Bridge over troubled waters

The Bailey Bridge Memorial, Barrack Road, Christchurch

This year marks the 75th anniversary of the first operational use of the Bailey Bridge, the remarkable bridging system described by General Eisenhower as one of the three most important pieces of equipment, along with radar and the heavy bomber, in the liberation of Europe during World War 2.

The portable, pre-fabricated bridge was developed in Christchurch at the Experimental Bridging Establishment in Barrack Road in 1941 and the driving force behind its design, Donald Bailey, was knighted for his efforts five years later.

Famously he first scribbled the design for the flat truss bridge on the back of an envelope, later recalling: “I had the bare bones of the idea at the beginning of the war and, after (the fall of) France, the plans were at once put in hand. On February 14, 1941, a letter came from London ordering a full trial of a completed bridge by May.

“Production drawings had to be made, steel rolled, jigs for manufacture thought out and fabricated. By May 1, this tremendous task was completed.”

A prototype bridge still spans Mother Siller’s Channel at Stanpit Marshes, but the first actual test of a Bailey Bridge was on May 1, 1941 when engineers took a mere 36 minutes to construct a 70-foot bridge over the Stour that would support the weight of a lorry crossing.

Bailey Bridge at Little Canford. Photo by Mike Flaherty

The first bridge to be used in action was built by 237 Field Company Royal Engineers on the night of November 26, 1942 over the Medjerda River in Tunisia. As the war progressed the Bailey Bridge was instrumental in helping troops, weapons and supplies across countless obstacles during campaigns in North Africa and Europe – by the end of WW2 more than 200 miles of Bailey Bridge had been used, the biggest of which the ‘Tyne’ and ‘Tees’ were laid across the Rhine at Rees just before the end of the war, each spanning 5,000 feet.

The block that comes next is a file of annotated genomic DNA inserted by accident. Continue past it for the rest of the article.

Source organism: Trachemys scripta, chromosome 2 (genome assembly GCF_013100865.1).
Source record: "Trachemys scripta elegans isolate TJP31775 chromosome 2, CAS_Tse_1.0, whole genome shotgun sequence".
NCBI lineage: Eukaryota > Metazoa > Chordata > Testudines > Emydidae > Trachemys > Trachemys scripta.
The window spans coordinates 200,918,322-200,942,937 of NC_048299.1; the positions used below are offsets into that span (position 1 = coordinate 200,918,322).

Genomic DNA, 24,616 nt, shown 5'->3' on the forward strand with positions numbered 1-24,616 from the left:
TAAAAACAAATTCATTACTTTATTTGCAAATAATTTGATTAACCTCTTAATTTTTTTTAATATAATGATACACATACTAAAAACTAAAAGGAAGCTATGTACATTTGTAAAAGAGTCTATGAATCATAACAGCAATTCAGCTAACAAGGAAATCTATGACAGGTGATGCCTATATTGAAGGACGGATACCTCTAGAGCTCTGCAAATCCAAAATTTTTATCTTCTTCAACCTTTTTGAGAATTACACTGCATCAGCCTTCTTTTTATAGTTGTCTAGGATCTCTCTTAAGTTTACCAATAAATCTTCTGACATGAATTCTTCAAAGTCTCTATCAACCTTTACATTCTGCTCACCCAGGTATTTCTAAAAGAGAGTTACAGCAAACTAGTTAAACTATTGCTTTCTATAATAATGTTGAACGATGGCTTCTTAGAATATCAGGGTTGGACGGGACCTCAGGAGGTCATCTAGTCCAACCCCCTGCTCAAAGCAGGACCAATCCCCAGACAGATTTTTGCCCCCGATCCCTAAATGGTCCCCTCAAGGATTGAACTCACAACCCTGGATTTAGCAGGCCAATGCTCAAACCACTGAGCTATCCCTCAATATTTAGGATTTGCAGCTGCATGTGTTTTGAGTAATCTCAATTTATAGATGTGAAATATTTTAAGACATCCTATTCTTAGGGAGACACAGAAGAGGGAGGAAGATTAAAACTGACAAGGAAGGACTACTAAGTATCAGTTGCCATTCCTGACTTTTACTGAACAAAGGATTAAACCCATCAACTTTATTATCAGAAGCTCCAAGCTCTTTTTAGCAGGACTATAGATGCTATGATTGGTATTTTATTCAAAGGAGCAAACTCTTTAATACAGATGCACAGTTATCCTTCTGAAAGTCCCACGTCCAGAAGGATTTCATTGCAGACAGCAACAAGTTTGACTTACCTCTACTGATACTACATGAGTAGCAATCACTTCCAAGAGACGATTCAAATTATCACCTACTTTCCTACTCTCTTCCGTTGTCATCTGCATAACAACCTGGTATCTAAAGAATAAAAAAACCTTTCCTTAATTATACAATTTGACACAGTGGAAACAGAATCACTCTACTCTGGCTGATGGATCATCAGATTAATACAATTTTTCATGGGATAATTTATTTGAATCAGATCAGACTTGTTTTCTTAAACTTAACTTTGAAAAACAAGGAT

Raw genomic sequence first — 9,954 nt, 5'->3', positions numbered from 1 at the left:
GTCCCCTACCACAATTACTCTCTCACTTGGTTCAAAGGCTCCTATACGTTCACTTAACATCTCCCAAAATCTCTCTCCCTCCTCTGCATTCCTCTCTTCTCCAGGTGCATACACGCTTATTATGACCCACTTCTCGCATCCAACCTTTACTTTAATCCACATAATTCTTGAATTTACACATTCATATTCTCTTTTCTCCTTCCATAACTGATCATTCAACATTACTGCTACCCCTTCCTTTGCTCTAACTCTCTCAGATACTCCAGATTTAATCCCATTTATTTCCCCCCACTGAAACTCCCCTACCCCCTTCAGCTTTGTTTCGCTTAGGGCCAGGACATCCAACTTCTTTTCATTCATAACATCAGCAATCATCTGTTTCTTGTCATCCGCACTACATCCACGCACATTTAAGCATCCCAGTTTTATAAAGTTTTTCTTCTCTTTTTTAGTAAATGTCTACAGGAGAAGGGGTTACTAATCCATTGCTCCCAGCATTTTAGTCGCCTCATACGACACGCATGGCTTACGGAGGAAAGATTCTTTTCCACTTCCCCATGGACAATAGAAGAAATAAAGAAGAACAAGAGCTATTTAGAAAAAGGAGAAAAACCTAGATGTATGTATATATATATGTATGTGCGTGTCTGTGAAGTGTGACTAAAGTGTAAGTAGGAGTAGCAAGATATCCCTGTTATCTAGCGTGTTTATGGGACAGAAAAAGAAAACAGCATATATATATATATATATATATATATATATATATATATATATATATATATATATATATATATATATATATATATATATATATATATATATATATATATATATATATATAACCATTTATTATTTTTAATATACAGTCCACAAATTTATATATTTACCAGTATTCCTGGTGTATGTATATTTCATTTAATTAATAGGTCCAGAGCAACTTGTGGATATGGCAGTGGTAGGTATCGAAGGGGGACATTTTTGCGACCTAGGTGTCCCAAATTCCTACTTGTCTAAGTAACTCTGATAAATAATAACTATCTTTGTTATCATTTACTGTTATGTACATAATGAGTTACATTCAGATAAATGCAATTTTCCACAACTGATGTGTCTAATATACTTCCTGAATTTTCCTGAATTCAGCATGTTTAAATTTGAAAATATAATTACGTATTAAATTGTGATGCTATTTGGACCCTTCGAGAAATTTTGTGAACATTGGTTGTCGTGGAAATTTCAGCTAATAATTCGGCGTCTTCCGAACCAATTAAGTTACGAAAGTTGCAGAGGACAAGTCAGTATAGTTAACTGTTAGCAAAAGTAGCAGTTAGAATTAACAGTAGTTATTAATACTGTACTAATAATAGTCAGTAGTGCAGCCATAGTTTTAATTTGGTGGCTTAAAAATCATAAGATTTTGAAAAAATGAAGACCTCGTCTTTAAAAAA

Before the invention of the Bailey Bridge military bridges tended to be cumbersome pontoons that were slow to assemble, heavy and unable to carry the weight of a Matilda tank, let along the heavier Churchill.

Bailey’s bridge was incredibly strong and made by pinning a series of 10-foot by five-foot panels connected by beams to support a roadway of up to 12 feet wide with a walkway on the outside. Panels could be bolted in pairs or triplets to increase the strength, or on top of each other and all the parts would fit inside a standard three-ton Army lorry making them easy to transport.

Construction was straightforward in the field, as was manufacture at home, and as few as six men could put up a Bailey Bridge by fixing it on one side and pushing the bridge out on rollers.

Ironically, before the war Bailey had worried about his job particularly in the early 1930s when defence cuts left the EBE with himself, an officer, a draughtsman and 14 men in the workshop – a Treasury memo of the time was titled ‘Is Mr Bailey really necessary?’

After the war the EBE was amalgamated with the Experimental Tunneling Establishment and the Experimental Demolition Establishment to create the Military Engineering Experimental Establishment, which came under Bailey’s directorship in 1957. Following a move to Shrivenham to become Dean of the Royal Military College, Bailey returned to live in Christchurch until his death in 1985.

• First published in Christchurch Times.

Triple decker Bailey Bridge

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